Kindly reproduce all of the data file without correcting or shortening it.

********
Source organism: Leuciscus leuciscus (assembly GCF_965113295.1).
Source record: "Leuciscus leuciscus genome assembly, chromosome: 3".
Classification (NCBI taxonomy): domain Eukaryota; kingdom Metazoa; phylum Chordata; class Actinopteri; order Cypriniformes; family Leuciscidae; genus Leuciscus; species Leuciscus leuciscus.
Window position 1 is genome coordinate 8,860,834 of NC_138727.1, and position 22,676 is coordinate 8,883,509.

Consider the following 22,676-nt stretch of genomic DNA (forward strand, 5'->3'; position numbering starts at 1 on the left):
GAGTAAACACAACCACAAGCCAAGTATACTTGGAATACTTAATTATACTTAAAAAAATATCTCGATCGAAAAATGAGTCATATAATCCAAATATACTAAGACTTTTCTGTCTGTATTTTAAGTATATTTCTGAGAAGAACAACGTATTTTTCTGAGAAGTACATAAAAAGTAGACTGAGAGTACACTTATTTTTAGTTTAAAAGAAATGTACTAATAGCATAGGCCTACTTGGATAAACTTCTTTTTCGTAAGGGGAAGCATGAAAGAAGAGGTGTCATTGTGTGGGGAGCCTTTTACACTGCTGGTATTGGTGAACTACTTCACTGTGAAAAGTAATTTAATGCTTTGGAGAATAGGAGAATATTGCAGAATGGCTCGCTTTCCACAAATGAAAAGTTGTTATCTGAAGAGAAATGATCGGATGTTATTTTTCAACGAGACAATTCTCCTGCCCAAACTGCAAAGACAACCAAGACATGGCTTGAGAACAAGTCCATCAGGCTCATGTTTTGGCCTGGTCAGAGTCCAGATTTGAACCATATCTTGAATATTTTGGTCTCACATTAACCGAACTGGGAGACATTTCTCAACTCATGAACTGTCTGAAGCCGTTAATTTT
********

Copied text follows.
Source organism: Leuciscus leuciscus (assembly GCF_965113295.1).
Source record: "Leuciscus leuciscus genome assembly, chromosome: 3".
Classification (NCBI taxonomy): domain Eukaryota; kingdom Metazoa; phylum Chordata; class Actinopteri; order Cypriniformes; family Leuciscidae; genus Leuciscus; species Leuciscus leuciscus.
Window position 1 is genome coordinate 8,860,834 of NC_138727.1, and position 22,676 is coordinate 8,883,509.

Consider the following 22,676-nt stretch of genomic DNA (forward strand, 5'->3'; position numbering starts at 1 on the left):
GAGTAAACACAACCACAAGCCAAGTATACTTGGAATACTTAATTATACTTAAAAAAATATCTCGATCGAAAAATGAGTCATATAATCCAAATATACTAAGACTTTTCTGTCTGTATTTTAAGTATATTTCTGAGAAGAACAACGTATTTTTCTGAGAAGTACATAAAAAGTAGACTGAGAGTACACTTATTTTTAGTTTAAAAGAAATGTACTAATAGCATAGGCCTACTTGGATAAACTTCTTTTTCGTAAGGGGAAGCATGAAAGAAGAGGTGTCATTGTGTGGGGAGCCTTTTACACTGCTGGTATTGGTGAACTACTTCACTGTGAAAAGTAATTTAATGCTTTGGAGAATAGGAGAATATTGCAGAATGGCTCGCTTTCCACAAATGAAAAGTTGTTATCTGAAGAGAAATGATCGGATGTTATTTTTCAACGAGACAATTCTCCTGCCCAAACTGCAAAGACAACCAAGACATGGCTTGAGAACAAGTCCATCAGGCTCATGTTTTGGCCTGGTCAGAGTCCAGATTTGAACCATATCTTGAATATTTTGGTCTCACATTAACCGAACTGGGAGACATTTCTCAACTCATGAACTGTCTGAAGCCGTTAATTTT